### Project 4D

Define a function called "displayChart" that constructs a string which, if printed as text, would exhibit, graphically, the information in a chart delivered by the function makeChart from Project 4C.

The type of your function will be

displayChart :: [String] -> ([Float], [String]) -> String
The first argument will be a sequence [labelH, labelV] of two strings to be used as labels for the horizontal and vertical axes. The second argument is a tuple with the same structure as one that could be delivered by the function makeChart from Project 4B.

The function displayChart delivers a string containing the lines from the picture in the second argument enclosed in a frame of appropriate visible characters and marked with the numeric ranges represented by the horizontal and vertical axes. Optionally, you may also label axes with the labels given in the first argument, but this is not a required characteristic of your function (that is, your function can ignore its first argument if you choose not to display labels on the axes). Take care to reorient the picture so that smaller values along the vertical scale appear at the bottom of the display and larger values at the top.

The display below provides an example to show how a string delivered by displayChart could look when printed. Yours need not look exactly like this, but should communicate the same information in a reasonable way (except that the labels on the axes, Coyotes and Rabbits in the example, are optional and may be omitted).

```50.8894|------------------------------|
|       **** *** *             |
|     **          * *          |
|    *               *         |
|   *                  *       |
|  **                   *      |
|  *                     *     |
| *                        *   |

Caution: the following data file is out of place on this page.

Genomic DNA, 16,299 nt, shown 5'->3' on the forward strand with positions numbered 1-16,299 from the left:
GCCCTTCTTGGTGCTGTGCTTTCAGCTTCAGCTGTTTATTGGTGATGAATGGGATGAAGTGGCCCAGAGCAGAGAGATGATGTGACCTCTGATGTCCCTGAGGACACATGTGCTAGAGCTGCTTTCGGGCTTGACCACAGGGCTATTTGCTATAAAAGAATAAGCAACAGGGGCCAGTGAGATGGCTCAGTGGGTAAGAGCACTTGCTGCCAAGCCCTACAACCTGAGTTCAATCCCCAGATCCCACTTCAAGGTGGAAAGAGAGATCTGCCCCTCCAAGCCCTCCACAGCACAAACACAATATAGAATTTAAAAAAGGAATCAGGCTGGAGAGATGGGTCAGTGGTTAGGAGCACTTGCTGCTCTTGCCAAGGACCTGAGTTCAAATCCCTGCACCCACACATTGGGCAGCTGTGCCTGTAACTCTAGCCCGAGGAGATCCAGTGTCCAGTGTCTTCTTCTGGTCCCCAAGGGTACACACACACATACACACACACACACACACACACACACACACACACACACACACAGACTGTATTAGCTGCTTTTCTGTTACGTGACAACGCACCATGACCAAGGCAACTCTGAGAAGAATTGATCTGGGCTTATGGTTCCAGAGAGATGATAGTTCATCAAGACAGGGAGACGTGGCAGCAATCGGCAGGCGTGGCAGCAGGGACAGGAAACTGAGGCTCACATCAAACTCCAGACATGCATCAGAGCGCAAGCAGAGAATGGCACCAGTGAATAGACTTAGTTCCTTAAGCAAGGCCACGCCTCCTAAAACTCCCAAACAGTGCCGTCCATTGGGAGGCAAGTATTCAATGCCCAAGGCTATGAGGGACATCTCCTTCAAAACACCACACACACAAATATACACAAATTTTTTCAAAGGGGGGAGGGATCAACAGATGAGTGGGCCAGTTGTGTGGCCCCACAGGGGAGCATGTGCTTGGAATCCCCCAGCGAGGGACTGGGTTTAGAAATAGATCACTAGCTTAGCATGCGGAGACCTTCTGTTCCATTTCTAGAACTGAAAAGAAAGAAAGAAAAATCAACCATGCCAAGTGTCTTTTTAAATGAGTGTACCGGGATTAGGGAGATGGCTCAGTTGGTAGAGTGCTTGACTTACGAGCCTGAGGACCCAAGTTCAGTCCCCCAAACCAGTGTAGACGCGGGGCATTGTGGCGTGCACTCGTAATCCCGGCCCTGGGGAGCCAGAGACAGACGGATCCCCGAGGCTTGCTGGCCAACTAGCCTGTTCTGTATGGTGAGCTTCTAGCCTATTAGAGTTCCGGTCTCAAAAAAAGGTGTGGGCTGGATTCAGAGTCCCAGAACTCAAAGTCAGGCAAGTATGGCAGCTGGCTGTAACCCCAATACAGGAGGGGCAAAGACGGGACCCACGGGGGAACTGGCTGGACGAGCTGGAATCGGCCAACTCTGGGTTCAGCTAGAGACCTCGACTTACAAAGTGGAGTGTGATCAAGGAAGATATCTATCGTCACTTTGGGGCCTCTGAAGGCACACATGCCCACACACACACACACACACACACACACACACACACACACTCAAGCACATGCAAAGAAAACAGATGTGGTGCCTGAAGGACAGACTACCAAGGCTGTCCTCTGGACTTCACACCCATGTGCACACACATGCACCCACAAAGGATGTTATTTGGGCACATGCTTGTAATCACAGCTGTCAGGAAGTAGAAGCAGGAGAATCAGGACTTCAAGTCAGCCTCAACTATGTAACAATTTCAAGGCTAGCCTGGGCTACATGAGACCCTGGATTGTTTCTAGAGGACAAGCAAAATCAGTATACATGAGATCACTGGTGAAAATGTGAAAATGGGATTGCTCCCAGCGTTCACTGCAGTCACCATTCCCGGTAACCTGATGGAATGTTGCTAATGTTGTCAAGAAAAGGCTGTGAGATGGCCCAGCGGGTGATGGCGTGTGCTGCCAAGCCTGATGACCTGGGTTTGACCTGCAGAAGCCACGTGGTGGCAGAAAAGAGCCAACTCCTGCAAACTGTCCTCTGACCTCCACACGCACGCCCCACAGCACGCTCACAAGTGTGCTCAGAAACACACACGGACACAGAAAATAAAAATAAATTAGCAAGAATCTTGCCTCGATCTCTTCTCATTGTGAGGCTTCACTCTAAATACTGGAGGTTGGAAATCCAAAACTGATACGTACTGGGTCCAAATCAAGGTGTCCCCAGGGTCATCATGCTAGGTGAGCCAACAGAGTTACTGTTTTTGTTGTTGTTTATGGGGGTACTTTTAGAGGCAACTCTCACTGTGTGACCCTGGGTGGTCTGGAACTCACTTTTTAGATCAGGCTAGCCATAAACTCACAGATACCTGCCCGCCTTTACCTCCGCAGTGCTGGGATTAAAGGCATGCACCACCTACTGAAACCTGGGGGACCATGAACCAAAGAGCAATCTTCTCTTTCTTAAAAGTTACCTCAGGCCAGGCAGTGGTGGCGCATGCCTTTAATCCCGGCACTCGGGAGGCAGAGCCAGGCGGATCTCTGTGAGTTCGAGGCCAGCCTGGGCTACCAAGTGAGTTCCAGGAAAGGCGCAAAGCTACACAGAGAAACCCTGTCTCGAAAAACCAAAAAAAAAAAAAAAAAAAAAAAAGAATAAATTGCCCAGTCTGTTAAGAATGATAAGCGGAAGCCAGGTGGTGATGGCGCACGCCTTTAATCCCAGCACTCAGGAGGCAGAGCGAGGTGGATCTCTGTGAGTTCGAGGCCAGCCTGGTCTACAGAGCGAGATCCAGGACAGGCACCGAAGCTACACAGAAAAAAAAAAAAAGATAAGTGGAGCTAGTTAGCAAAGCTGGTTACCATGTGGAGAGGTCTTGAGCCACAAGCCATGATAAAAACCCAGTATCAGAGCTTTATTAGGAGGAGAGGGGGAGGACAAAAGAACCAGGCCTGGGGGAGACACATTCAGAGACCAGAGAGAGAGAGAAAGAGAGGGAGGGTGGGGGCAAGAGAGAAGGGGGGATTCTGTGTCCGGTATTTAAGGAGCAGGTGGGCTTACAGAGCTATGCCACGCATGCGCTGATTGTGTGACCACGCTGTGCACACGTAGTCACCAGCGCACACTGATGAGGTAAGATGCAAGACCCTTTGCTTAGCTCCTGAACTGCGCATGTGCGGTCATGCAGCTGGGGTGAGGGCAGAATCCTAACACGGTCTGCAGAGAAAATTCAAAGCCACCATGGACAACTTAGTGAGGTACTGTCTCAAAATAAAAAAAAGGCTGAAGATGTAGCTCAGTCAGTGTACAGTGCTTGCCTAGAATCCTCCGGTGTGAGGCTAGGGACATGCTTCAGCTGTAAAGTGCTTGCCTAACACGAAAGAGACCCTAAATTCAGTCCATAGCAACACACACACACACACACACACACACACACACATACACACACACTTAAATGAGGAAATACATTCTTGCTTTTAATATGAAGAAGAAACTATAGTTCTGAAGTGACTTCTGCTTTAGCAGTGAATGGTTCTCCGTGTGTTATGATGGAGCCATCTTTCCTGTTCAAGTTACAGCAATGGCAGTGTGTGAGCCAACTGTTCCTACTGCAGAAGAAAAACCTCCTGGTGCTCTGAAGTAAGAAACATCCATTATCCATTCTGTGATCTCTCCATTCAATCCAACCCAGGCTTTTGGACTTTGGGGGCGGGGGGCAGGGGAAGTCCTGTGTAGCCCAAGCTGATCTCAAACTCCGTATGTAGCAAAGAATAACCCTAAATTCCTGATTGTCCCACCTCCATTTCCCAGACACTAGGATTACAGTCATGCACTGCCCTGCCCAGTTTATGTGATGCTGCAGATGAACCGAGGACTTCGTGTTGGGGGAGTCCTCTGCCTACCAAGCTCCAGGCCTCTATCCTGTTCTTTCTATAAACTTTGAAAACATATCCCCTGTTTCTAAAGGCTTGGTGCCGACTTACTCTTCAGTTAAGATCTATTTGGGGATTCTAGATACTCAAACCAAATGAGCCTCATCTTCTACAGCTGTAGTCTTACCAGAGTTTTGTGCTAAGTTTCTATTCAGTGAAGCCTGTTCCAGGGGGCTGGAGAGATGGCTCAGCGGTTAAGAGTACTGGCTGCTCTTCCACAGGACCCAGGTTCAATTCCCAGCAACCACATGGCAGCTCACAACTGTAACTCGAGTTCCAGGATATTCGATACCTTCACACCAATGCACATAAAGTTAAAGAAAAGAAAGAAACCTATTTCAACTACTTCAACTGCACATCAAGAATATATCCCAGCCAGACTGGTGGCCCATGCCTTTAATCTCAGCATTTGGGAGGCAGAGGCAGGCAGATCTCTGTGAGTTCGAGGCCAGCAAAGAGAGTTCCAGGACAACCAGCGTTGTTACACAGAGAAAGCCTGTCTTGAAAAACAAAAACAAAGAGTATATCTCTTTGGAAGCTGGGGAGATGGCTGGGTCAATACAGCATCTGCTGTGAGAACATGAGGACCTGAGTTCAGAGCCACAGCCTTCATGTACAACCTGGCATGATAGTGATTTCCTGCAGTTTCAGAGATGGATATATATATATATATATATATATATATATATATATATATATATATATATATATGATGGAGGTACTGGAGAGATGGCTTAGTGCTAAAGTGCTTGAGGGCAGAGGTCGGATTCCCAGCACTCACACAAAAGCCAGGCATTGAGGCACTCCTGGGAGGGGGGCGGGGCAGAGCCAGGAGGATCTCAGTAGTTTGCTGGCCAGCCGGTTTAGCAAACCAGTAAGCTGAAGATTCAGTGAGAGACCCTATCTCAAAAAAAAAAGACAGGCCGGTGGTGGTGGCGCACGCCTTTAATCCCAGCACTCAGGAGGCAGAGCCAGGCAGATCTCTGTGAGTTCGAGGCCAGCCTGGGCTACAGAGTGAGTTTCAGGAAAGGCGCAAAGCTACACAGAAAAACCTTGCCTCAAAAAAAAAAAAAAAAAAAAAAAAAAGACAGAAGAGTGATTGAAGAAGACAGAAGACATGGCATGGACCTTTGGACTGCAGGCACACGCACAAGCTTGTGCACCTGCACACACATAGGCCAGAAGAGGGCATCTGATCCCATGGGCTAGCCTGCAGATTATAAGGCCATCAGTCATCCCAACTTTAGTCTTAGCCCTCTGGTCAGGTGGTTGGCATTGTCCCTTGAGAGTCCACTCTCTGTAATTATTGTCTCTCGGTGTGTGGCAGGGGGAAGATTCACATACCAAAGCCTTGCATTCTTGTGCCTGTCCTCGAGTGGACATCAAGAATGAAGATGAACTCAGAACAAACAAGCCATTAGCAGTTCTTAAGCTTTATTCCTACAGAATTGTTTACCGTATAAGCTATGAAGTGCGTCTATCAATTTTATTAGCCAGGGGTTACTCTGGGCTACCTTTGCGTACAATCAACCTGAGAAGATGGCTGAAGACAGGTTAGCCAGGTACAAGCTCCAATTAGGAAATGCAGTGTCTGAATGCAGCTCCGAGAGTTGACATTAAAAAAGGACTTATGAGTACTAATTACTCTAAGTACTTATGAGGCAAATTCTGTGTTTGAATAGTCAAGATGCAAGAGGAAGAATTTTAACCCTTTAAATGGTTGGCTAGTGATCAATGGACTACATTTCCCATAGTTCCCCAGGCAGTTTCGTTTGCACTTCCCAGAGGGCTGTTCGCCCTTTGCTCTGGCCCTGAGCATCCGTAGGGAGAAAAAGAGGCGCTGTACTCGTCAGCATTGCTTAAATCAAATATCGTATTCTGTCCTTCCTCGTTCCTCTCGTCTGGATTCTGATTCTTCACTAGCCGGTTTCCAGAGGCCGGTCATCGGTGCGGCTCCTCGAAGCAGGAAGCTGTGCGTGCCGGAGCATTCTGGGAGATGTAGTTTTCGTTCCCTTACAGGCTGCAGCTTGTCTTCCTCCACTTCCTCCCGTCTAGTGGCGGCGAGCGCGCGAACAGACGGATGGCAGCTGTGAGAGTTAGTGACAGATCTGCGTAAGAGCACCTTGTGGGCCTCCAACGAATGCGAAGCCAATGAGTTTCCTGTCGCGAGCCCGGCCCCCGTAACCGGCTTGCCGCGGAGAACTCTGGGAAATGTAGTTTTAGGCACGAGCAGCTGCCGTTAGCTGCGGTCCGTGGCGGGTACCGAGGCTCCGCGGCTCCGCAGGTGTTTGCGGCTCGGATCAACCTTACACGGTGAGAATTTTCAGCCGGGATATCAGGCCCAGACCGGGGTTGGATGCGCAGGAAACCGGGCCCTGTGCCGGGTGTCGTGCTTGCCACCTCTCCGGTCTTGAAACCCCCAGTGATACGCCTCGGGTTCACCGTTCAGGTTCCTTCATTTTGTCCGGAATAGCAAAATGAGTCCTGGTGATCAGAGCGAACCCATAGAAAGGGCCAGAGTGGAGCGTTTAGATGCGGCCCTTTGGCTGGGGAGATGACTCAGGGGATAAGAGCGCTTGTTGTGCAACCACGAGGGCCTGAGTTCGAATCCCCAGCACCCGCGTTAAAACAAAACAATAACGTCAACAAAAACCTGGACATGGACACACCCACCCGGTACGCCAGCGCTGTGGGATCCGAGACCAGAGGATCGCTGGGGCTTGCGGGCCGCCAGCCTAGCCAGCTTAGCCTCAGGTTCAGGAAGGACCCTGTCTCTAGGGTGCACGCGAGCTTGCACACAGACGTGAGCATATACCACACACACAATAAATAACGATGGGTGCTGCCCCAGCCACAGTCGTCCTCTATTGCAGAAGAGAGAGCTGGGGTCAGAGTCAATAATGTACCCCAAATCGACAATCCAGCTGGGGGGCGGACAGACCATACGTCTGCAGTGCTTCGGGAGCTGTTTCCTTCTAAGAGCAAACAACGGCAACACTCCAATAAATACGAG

| *                         *  |
|*                          *  |
|*                           * |
Coyotes|*                            *|
|*                            *|
|*                            *|
|*                            *|
|*                            *|
|*                           **|
|*                          ** |
|** *                     **   |
| ** ***             *****     |
|   ******************         |
4.96911|------------------------------|
|718.247        Rabbits        |3022.52
```

You may want to use one or more of the functions leftJustify, rightJustify, and reps, which you can acquire from SequenceUtilities. To get access to these functions, copy the SequenceUtilities.lhs file to your file space, and put the directive

import SequenceUtilities
at the beginning of your script. Note: You no longer have to worry about loading the script containing the imported functions separately. Hugs chases down the imported files automatically. Just load your script, and the import directive will trigger an automatic load of SequenceUtilities.

Ground Rules

• You may use any aspects of Haskell discussed in Lessons 1-15 of the Haskell text, in class, or in previous projects.
You may also use the function head, which delivers the first element of a non-empty sequence (head will choke on an empty sequence).